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Edinburgh Fringe 2016: Alix in Wundergarten/4D Cinema/Bucket List | reviews, news & interviews

Edinburgh Fringe 2016: Alix in Wundergarten/4D Cinema/Bucket List

Edinburgh Fringe 2016: Alix in Wundergarten/4D Cinema/Bucket List

Theatre highlights and lowlights from week one of the world's biggest arts festival

Wild, freewheeling satire from Cardiff-based company difficult|stage in 'Alix in Wundergarten'

Alix in Wundergarten ★★★★

Think Alan Ayckbourn on acid: a commonplace (well, almost) set-up, exaggerated further and further beyond what we’d ever anticipate.

In François Pandolfo’s wild, freewheeling and hugely entertaining satire on the acting world, delivered by Cardiff-based difficult|stage theatre company, it’s a gaggle of hammy actors who occupy a studio to make an audio recording of Alice in Wonderland – before the whole thing degenerates into chaos and spins off in entirely unexpected directions. Pandolfo himself is wonderfully nervy and needy as the assistant director, attempting to shepherd a veteran of West End musicals, a New York heartthrob and a fresh-out-of-drama-school nobody to do his bidding in a show that’s almost certainly entirely unlike anything you’ll have ever seen before. You’d even be hard pushed to say when it starts – and when it ends. It’s an anarchic, bewildering, wildly entertaining piece of theatre.

Underbelly Med Quad, alternate days until 29 Aug, 7.10-8.10pm

4D Cinema4D Cinema ★★★

Three years back, Japan-born and Edinburgh-resident Mamoru Iriguchi put together the zany, deadpan Projector/ Conjector, in which he alternately strapped a video projector and a TV to his head to interact playfully with images on a large screen. He’s gone one better this year, becoming part of the screen itself – it’s again strapped to his body – to recount a fictitious history of a Hollywood icon. It’s a demanding show that tests the audience’s patience by rewinding time halfway through its hour and making us watch what we’ve just seen all over again, only in reverse. But it’s got a ramshackle, lo-fi charm that’s immediately captivating, and it deals with ideas of celebrity with a playful intelligence.

Summerhall, until 28 Aug (not 15, 22), 5.50-6.50pm

Bucket ListBucket List ★★

Theatre Ad Infinitum are virtually Fringe royalty, having put together some exceptional productions in recent years – including the heartbreaking silent masked love story Translunar Paradise and the Arab-Israeli conflict audaciously reimagined as a drag show in The Ballad of the Burning Star. Which makes the blunt revenge fantasy they offer this year all the more unaccountable. Set on the Mexican border where protesters against US exploitation are summarily killed or raped, it plays out a dodgy fantasy of holding the perpetrators – however high up the pecking order they go – accountable in the most brutal way. Starting at screaming intensity and only getting louder, it quickly becomes just the kind of crass agitprop that does their anti-globalisation message no favours at all, despite some fearsomely passionate performances, and slick, lithe movement from George Mann. Nevertheless, it’s a remarkable volte-face for a company that has shown they have bags of talent.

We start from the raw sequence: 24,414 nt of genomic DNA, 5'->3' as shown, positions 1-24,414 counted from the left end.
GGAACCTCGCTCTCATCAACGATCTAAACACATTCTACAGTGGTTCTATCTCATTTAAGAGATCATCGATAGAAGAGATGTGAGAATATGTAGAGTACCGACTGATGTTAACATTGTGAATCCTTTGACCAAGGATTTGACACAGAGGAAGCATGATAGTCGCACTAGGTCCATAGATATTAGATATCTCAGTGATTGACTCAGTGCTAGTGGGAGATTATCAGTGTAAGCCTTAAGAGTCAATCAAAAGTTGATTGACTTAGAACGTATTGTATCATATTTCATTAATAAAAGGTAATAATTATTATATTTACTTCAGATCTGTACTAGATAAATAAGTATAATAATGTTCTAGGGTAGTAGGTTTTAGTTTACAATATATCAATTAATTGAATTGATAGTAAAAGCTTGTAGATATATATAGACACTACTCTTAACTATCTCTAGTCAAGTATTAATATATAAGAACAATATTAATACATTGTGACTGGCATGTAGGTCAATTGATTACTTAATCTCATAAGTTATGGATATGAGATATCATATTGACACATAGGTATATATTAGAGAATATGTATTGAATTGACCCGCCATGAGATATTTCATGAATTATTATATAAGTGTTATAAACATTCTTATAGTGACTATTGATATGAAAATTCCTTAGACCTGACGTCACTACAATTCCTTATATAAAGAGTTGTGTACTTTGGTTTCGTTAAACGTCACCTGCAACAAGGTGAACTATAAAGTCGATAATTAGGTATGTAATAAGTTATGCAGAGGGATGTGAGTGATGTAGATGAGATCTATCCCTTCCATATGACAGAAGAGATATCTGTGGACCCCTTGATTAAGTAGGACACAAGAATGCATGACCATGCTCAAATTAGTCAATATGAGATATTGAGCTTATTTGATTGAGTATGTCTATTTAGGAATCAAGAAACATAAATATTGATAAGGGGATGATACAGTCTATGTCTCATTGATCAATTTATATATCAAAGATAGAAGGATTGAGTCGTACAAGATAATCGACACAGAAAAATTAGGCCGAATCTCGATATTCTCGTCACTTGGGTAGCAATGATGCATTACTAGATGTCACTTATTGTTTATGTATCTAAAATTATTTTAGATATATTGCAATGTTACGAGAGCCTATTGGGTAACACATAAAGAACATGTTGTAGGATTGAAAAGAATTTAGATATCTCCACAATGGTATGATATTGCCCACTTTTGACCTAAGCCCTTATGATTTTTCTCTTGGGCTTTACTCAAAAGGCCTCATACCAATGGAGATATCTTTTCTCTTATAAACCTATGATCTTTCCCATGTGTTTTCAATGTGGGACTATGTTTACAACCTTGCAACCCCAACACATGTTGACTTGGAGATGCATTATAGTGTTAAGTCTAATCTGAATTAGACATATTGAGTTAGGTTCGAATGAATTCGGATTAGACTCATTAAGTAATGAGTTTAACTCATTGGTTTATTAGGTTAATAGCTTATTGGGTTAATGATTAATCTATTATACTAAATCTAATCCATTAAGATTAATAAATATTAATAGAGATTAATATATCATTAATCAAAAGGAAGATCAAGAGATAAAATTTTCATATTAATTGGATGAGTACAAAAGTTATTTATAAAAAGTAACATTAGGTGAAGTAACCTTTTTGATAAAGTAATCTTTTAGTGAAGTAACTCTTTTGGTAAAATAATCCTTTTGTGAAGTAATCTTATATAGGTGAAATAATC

Pleasance Dome, until 29 Aug (not 16, 23), 3.50-5.20pm


Iranian-born, Berlin-resident playwright Nassim Soleimanpour launched his White Rabbit, Red Rabbit at the Edinburgh Fringe in 2011, and since then it’s toured the world, performed by a different actor every night, none of whom has ever seen the script before. Blank is his follow-up, and takes its inspiration directly from White Rabbit, Red Rabbit, or at least the hundreds of emails that Soleimanpour received as a result of it. And it’s hard to describe without giving the game away. Suffice it to say that again a different actor performs it blind each evening, but it’s inspired – indeed draws directly on – the lives of others, and slyly blurs the traditional theatrical distinctions between writer, performer and audience. It’s witty, involving and deeply human – well worth seeing.

Summerhall, until 28 Aug (not 22), 6.30-8pm

The LoungeThe

The room of the show's title is death's waiting room, the lounge of a high-class care home where seconds pass like hours for 97-year-old Marsha, divided between Jeremy Kyle and incessant offers of tea. But this pitch-black, glacially slow geriatric farce from London-based Inspector Sands pulls a neat trick in amusing you one moment, only to make the laughter stick in your throat the next, as it rails furiously against the way we treat our elderly and the systems we've set up to ensure we don't need to come into contact with them. It's enjoyably absurd, bringing together Tati-like physical comedy as well as plenty of squirm-inducing awkwardness, and the trio of part-swapping actors, especially Giulia Innocenti as suffocating nurse Valentina, are magnificent. It's a bit of a riot, as well as a serious prick of the conscience.

Summerhall, until 27 Aug, 3.25-4.45pm

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